actually used their bylaws to allow freedom camping in some form. This
approach has remained largely unchanged since amalgamation, with the
exception of sites established during the Rugby World Cup 2011.
Across Auckland, the council has the capacity to host approximately 130 freedom
campers, with about 80 of those, all in the former Rodney area being available to non-selfcontained campervans. Table 1 lists the current bylaws and the designated sites in the
former Rodney and Franklin districts.
Staff estimate that in a typical February, domestic and international freedom campers are
spending as much as $1.2M in Auckland, excluding vehicle hire costs and air travel. On
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Freedom camping pilot

this measure, the government estimates that freedom campers spend more and stay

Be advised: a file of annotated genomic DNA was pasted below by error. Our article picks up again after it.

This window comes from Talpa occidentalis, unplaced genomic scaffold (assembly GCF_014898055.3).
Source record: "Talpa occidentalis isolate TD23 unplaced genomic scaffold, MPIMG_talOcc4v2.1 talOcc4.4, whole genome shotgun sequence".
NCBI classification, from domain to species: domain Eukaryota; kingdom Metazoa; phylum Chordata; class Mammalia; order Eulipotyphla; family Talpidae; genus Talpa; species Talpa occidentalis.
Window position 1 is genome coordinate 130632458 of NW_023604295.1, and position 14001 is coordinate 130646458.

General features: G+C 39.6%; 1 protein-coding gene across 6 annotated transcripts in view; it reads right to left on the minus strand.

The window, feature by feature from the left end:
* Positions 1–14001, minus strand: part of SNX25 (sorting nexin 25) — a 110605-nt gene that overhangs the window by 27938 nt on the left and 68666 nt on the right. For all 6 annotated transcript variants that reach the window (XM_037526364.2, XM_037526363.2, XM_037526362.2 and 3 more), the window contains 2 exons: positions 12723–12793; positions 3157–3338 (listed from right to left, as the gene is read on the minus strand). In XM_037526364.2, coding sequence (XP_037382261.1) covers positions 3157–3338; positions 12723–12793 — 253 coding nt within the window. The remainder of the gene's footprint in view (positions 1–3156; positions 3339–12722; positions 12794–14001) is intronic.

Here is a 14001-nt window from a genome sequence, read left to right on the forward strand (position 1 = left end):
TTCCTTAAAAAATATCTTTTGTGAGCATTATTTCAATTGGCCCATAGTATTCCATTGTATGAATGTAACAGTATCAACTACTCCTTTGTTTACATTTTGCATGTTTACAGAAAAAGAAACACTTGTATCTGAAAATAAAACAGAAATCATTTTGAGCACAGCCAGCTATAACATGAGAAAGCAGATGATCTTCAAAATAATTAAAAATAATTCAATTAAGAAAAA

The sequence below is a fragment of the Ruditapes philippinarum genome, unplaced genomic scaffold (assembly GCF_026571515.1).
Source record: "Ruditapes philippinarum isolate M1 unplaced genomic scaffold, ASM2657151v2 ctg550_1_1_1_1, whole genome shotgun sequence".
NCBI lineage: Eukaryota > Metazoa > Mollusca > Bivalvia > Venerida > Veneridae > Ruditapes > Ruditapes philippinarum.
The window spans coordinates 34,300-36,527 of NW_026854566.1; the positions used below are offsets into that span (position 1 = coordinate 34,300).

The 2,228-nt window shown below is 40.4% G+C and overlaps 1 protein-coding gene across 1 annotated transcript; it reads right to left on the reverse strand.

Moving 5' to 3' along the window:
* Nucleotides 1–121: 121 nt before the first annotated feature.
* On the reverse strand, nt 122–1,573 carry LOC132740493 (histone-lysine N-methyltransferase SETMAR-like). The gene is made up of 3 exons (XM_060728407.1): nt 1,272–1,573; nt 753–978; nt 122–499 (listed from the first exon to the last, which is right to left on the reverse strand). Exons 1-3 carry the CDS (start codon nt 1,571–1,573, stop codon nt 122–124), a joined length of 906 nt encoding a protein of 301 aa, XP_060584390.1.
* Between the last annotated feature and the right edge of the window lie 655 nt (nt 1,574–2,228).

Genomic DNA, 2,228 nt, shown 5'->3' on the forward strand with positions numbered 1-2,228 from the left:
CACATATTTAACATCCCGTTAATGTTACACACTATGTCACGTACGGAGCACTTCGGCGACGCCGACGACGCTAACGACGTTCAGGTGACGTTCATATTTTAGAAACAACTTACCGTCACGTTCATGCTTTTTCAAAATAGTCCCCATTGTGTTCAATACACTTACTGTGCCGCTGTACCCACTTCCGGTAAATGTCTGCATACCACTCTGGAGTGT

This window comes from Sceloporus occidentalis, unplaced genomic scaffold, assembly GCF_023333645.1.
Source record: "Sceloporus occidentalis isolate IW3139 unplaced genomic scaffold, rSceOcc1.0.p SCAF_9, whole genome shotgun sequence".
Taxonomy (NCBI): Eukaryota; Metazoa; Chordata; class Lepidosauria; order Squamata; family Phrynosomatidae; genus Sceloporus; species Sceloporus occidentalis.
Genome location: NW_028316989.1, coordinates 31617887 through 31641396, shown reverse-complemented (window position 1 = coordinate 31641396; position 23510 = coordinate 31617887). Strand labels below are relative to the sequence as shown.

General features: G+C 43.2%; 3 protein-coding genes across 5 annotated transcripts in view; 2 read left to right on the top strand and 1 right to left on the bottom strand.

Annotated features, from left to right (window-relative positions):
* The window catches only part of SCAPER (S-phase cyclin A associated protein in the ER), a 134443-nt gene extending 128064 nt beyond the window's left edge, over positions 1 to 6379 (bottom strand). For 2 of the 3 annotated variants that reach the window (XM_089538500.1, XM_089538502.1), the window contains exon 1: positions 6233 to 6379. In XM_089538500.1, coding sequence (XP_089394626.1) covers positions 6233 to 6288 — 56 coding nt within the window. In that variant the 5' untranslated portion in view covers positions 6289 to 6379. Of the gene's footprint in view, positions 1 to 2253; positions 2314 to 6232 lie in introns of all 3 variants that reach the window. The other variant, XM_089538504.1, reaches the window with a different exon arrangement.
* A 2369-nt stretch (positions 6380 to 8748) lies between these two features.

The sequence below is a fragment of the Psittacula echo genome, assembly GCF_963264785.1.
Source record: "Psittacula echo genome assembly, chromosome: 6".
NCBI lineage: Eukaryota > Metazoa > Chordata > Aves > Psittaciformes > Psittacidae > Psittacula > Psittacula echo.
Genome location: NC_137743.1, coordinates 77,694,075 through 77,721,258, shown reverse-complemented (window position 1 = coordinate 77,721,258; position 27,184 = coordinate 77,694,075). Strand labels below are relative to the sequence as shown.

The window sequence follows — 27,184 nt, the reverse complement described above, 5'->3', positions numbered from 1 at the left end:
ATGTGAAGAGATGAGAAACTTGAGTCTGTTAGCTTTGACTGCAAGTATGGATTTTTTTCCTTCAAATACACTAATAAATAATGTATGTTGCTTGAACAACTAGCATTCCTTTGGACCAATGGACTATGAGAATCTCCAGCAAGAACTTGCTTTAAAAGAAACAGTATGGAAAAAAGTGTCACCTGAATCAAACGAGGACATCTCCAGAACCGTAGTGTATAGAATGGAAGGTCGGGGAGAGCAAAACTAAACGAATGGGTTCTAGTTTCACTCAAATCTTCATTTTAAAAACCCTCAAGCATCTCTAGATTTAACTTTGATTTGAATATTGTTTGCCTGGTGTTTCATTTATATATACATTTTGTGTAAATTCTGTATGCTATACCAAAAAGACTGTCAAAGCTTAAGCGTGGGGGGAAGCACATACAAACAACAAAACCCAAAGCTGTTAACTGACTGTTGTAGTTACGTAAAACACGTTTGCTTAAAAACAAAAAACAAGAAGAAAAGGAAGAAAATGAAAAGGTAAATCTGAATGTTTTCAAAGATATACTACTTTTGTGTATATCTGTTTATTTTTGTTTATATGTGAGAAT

longer than other tourists.
In 2015, Auckland consumer research undertaken through the Peoples Panel estimated
that:

1.1

about four per cent of the panel had freedom camped within the previous two years
less than half had observed freedom camping occurring in Auckland in the previous
two years, and less than half of those had associated, or could remember, any
problem associated with it
panellists supported the use of restrictions on length of stay, volumes at sites, vehicle
standards and day tripping impacts1
68 per cent of panellists were either supportive or neutral about allowing freedom
camping in Auckland.

Nature of the problem

Each summer, freedom campers are over-crowding designated sites and illegally camping
at other popular coastal and metropolitan destinations outside the designated areas.
Figure 1 illustrates where the councils freedom camping hot spots are as measured by